4. Read Romans 3:27. Have you any reason to believe that you are better than any other member of your church?

      1. When I previously referred to other persons as "low-lives," was that appropriate? (We all deserve death. We all are saved by Jesus' righteousness alone. That means that the differences between believers makes no difference in regard to salvation. Thus, no one gets to boast and no one gets to call someone else names (which is a reverse form of boasting).)

      2. Let's set salvation aside for just a moment. Assume that you believe (as most do) that you are a better person than others that you know about. Is that not something about which you can rightfully boast?

        1. For example, what if you can say that you never lied? Never cheated anyone in a business deal? Never cheated on your taxes or your spouse? What if you stayed married for 50 years? Are these not things worthy of boasting about - as a goal to encourage others?

          1. If you say, "yes," then think about that sin event (or continuing problem) in your life that you hope no one (or at least not most everyone) knows about. How would you feel if that were known? (This is why no one can boast. We all fall short. If you still doubt your sin problem, the likely reason is that your conscience is to blunted to realize the extent of your problem.)

  3. Law In The Dust?

    1. Read Romans 3:28-30. Why does Paul ask whether God is also the God of the Gentiles? (You have two groups. One group has historically worked to keep God's law, and the other group knew nothing about God's law before they were converted to Christianity. Paul tells us that they both can be justified by grace - and it has nothing to do with keeping the law. God treats them both in the same way.)

    2. Read Romans 3:31. If you had never read Romans before, would you not think the answer to this question should be "yes!" If obedience to the law has nothing to do with our salvation, isn't it "nullified" as far as salvation is concerned?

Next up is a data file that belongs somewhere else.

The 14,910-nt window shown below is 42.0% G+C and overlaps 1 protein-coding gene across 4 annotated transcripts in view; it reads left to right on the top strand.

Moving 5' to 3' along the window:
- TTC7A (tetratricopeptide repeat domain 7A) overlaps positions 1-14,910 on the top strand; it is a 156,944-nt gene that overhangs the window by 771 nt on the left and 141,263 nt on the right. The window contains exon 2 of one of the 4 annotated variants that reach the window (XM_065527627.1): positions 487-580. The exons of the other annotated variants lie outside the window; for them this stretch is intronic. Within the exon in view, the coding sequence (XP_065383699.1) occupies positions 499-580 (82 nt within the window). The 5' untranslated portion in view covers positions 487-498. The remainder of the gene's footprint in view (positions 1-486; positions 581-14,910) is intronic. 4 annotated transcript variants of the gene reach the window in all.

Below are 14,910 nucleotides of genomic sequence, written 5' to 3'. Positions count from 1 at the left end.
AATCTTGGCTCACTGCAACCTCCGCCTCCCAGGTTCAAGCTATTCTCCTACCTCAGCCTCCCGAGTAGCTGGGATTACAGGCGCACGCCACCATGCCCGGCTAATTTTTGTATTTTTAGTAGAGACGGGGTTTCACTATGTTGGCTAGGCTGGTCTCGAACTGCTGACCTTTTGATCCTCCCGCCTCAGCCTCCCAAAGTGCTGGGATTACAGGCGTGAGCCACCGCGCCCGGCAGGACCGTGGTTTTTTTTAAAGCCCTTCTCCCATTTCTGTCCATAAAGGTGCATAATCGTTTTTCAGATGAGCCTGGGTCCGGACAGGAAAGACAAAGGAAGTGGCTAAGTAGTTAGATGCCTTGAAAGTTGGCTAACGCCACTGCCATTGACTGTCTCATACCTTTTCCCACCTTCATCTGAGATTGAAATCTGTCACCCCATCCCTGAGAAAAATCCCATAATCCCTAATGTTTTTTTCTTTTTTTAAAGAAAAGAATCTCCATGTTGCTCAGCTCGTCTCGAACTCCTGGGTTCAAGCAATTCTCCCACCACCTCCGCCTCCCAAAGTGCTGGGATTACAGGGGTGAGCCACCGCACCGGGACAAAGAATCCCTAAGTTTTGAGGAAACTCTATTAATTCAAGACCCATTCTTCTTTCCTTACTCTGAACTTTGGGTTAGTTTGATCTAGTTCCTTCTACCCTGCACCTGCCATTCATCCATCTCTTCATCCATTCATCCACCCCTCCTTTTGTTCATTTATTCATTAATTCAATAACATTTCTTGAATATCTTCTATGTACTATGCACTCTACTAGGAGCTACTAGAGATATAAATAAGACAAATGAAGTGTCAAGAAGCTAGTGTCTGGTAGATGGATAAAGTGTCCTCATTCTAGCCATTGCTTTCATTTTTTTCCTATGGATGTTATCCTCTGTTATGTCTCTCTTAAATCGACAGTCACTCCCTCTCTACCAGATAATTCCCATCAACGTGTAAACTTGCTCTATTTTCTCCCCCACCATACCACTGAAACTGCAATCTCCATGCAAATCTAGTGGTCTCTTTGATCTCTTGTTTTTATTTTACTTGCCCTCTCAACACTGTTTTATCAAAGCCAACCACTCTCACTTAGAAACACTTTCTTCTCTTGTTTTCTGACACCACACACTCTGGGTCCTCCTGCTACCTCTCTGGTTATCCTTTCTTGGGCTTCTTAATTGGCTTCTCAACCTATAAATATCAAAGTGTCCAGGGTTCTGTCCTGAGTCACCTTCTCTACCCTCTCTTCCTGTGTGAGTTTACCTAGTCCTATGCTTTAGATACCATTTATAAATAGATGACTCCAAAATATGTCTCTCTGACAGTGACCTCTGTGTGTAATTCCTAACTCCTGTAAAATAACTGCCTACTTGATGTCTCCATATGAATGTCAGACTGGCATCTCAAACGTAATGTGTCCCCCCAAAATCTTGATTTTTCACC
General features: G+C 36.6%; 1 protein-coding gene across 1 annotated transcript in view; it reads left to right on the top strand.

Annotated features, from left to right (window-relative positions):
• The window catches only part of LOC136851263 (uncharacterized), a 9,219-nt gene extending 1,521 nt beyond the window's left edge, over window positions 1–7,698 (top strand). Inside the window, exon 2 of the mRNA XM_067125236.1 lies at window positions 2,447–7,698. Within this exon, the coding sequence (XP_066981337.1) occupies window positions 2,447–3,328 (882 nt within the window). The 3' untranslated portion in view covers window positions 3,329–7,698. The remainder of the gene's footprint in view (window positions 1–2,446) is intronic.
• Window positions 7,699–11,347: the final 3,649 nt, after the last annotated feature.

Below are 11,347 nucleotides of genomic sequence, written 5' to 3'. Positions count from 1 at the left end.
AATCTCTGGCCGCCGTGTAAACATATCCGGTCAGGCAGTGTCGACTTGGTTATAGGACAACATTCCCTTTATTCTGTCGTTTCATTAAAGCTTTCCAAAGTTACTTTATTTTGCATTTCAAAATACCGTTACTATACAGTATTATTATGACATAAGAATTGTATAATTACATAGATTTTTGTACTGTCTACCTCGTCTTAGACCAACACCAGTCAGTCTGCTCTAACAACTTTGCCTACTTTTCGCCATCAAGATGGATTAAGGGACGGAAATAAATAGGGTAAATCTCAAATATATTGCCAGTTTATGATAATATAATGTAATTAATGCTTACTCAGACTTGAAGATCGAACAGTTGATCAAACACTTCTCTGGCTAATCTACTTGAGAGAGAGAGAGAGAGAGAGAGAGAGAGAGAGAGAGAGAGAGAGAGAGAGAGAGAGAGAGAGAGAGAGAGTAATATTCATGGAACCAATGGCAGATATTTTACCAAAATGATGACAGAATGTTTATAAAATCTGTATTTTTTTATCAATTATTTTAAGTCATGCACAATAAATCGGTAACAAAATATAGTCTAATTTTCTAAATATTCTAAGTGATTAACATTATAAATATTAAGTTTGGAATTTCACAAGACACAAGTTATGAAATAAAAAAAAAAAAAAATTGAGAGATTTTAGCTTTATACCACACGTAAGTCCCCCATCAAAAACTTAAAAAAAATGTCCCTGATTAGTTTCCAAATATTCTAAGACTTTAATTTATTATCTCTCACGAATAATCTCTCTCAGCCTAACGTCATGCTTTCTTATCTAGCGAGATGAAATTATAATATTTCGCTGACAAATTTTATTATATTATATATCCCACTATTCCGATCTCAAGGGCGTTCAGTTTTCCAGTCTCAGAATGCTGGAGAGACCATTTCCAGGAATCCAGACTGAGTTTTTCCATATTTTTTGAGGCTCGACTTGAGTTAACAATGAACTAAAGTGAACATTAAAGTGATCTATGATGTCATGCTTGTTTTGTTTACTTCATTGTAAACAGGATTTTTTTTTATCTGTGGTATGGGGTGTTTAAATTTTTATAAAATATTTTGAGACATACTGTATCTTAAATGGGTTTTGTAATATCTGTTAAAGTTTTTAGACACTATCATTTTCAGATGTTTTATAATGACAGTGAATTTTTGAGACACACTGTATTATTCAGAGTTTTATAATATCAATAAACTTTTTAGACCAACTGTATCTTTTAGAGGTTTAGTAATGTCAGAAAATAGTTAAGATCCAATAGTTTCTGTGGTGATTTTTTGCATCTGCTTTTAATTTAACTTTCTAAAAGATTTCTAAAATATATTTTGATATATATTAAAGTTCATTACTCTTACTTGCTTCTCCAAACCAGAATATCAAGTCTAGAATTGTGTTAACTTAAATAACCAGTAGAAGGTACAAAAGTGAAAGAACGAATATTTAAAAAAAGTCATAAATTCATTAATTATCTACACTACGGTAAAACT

1. Let's imagine that you ride a bicycle to work. Your only alternative is to walk. Someone gives you a car and you now drive to work - no pedaling required. Would it be fair to say that your bicycle was "nullified?"

      2. What if someone noticed your new car and said, "I guess you don't need that old bike anymore." Could you honestly say, "My new car upholds my bike!"

    3. At this point, it seems that obeying the law does not really matter. But, let's step back a moment. We started this week's lesson with Romans 3:20 which says "through the law we become conscious of sin." Is that the reason why the law is upheld?

      1. Paul assures us that the law still matters. Does the fact that Jesus obeyed and died in our place say something about the importance of the law? We will find out next week!

    4. Friend, how about you? Have you accepted Jesus' free gift of salvation? I had a friend who used to tell me that he needed to "clean up" a few things before he returned to church. He never returned. You will never be saved until you rely on Jesus' perfect life for your salvation. Why not ask Jesus to justify you right now? To make you perfectly righteous right now?

  4. Next Week: Justification and the Law.
* Copr. 2010, Bruce N. Cameron, J.D. All scripture references are to the New International Version (NIV), copr. 1973, 1978, 1984 International Bible Society, unless otherwise noted. Quotations from the NIV are used by permission of Zondervan Bible Publishers. Suggested answers are found within parentheses. The lesson assumes the teacher uses a blackboard or some other visual aid.

© 2021 Bruce N. Cameron, J.D.